Featured image:Markele Donial Cullins, >>>>>, 2016, Digital photography, 16 x 25 in.
Washington Project for the Arts is taking over Uline arena to show off the insane amount of talent D.C. has to offer, all while raising money to ensure that contemporary art has a place in the District. If you care about D.C.’s art scene (0r are looking to decorate a brand new apartment / up your collecting game) this is not an event to be missed. In anticipation of this sweet sweet party, we hit up some of the artists who will be in attendance to talk about the work they’ll be auctioning off, what the D.C. artist community means to them, and the best pranks they’ve ever pulled (April 1st is around the corner! We all have to be prepared).
What is the most important object in your studio?
Markele Cullins: My laptop! I use it a lot for Photoshop, research, and inspiration.
Shané K. Gooding: Vision Board (and my stash of gummy bears).
Andrea Limauro: Two things: Music (Reggae or 90’s grunge music–depending on my mood) and a palette knife.
Josh Sender: My studio is my laptop, so can my most important object be the studio itself? It’s maybe even the most important object in my life – which definitely cuts two ways.
Dana Maier: I have a few pen nibs used by the great cartoonist Richard Thompson, who sadly passed away last July. I was torn between using them and creating a makeshift desk shrine for them. But I just couldn’t resist using them. Fortunately his friends told me he would’ve preferred that.
Danny Simmons: My workbench, where my oil paints, powdered pigment, brushes, and recently various fabrics are. It’s a messy place but it functions for me because after years I know where to find just what I’m looking for.
Roberto Visani: My cordless drill. It’s the most useful tool I use in creating sculpture.
Lindsay Pichaske: A small potato-shaped piece of clay with an eyeball sculpted onto it (image attached) wrapped in string. It was a little test piece I made while in graduate school. At the time, I was trying to pare my studio practice down and was asking the question “what is the bare minimum you can have in a form to suggest the idea of sentiency or life?” This little blob was the answer! I almost threw it away, but on a whim started wrapping it in pink string instead, and found that it came to life and started looking like a small being. This process of wrapping also led to the intricate surface coverings I do today.
Which artists have had the biggest impact on your practice?
Markele Cullins: Fred Wilson, Hank Willis Thomas, Ana Mendieta, Kerry James Marshall, and Ebony G. Patterson.
Shané K. Gooding: Maya Angelou, Kerry James Marshall, Gordon Parks, Adrian Piper, Bill Viola, Martin Puryear, Leonardo Drew …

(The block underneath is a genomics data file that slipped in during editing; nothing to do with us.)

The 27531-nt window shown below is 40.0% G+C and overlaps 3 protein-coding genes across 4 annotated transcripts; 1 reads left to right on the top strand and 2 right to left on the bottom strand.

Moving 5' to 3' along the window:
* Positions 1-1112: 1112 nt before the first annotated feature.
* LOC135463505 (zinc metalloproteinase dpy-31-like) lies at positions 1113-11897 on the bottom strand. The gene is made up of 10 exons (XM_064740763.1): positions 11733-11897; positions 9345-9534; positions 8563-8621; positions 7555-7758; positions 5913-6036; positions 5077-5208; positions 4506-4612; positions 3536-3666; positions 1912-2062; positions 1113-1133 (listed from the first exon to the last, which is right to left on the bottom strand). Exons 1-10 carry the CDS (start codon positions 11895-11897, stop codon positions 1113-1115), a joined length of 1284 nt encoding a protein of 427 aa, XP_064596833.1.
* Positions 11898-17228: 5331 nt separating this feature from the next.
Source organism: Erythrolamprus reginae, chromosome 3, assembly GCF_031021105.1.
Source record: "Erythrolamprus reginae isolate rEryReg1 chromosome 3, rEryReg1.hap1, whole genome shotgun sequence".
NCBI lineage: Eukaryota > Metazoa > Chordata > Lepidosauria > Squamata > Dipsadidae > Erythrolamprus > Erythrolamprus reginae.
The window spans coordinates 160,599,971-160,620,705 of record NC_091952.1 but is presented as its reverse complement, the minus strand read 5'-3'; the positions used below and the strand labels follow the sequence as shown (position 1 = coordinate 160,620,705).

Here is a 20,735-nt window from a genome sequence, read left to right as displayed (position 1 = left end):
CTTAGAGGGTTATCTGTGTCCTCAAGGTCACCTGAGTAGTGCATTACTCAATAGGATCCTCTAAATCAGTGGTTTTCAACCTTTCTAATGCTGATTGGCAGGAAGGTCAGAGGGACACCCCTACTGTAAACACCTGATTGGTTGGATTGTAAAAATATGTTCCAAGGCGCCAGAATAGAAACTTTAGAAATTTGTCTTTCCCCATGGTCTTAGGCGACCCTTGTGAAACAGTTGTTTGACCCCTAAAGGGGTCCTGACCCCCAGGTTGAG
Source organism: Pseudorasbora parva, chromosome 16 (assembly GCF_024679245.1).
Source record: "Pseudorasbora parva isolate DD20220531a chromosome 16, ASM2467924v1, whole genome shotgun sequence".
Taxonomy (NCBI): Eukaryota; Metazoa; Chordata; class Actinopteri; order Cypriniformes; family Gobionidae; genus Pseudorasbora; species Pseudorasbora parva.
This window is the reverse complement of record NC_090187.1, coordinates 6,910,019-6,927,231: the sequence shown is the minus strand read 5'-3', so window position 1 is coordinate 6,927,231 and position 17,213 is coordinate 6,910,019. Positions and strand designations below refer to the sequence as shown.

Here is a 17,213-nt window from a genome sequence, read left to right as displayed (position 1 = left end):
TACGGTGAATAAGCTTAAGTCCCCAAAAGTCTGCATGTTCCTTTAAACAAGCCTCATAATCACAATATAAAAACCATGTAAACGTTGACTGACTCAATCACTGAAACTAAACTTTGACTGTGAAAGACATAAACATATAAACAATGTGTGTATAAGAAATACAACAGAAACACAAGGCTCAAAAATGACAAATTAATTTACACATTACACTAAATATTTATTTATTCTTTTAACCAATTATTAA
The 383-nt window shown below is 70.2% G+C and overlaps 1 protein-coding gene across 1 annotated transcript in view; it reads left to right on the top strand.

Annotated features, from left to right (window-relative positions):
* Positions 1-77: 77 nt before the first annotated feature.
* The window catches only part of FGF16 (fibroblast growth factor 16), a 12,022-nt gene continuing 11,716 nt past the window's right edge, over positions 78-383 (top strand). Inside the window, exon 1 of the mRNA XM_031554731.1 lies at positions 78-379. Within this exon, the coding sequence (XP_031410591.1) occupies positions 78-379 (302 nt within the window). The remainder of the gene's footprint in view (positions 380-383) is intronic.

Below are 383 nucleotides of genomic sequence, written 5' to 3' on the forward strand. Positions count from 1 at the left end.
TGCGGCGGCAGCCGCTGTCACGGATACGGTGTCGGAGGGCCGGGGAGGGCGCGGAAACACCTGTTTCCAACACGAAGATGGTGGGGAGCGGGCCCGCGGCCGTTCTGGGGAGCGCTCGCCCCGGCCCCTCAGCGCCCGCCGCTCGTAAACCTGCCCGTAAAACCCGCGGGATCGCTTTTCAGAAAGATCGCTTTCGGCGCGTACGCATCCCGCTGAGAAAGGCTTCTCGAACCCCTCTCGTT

Andrea Limauro: Gustav Klimt is the first artist I fell in love with as a child. When I was 15 I saw his massive paintings in Vienna, Austria, and that was one of my earliest formative art experiences. I often still see his influence in my paintings. At the same time I really like pop art, bold colors, and the idea of plastic and consumerism as being both the subject and the material of contemporary art. Mixing Klimt’s romanticism with pop art is my daily creative struggle.
Josh Sender: Artists who have made a real point of not being concerned with production, but also don’t take their practice too seriously…yet do. I guess artists who are full of contradictions: David Horvitz, Alejandro Cesarco, and Luca Buvoli.
Dana Maier: Richard Thompson, Saul Steinberg, and B. Kliban have been my go-tos lately, inspiration-wise. And seeing Louise Bourgeois’ etching series He Disappeared Into Complete Silence at the Hirshhorn Museum many years back had a huge impact on me when I was still figuring out what kind of artist I wanted to be, though I only half-realized it at the time.
Danny Simmons: Over the years many many artists have had profound impact on my work but if I had to single one out, it would be Wifedo Lam. His highly spiritual abstractions took modern art to a place that incorporated a deep satisfying peek into an ancestral mystical magical landscape.
Roberto Visani: David Hammons and Jimmie Durham.
Lindsay Pichaske: Kiki Smith, Daisy Youngblood, and Liza Lou.
Tell me something surprising about the work you will exhibit.
Markele Cullins: This piece includes two of my family members and it’s all based on a series that explores the ways esoteric practices are passed down in communities of colors as a tool of resistance.
Shané K. Gooding: I’m interested in how materiality is emerging in my work and how it punctuates the themes of identity, memory, and representation I often explore.
Andrea Limauro: For Burial Ground I and Burial Ground II, I used six different materials: acrylic paint, gold leaf, copper leaf, gypsum plaster, paper collage, and epoxy resin. However, it is the unusual use of some of the acrylic paint that I am most excited about. The bold patches of color on the canvases are acrylic paint that I painted on plastic sheets, let dry, and then peeled off and glued onto the surface as if they were paper collage material rather than liquid paint. The result is a highly textured painting with a lot of depth and the color patches that pop. This is a technique that I was inspired to use after reading about Brazilian artist Beatriz Milhazes’ use of dry paint, although her work, unlike mine, is very geometrical and studied.
Josh Sender: I started a website called http://exhibitionspac.es as a resource to help artists fabricate documentation by providing an image database of thousands of press-ready empty gallery spaces. The question of circulation is at the core of a lot of art production now, and I want exhibitionspac.es to be a part of that conversation. The works I am exhibiting in the WPA Auction are from the series ‘New Work’. They are gestural distortions within the spaces I’ve collected for exhibitionspac.es.
Dana Maier: I can personally relate to six of the 23 panels in Adams Morgan Bingo. Not telling which ones, though.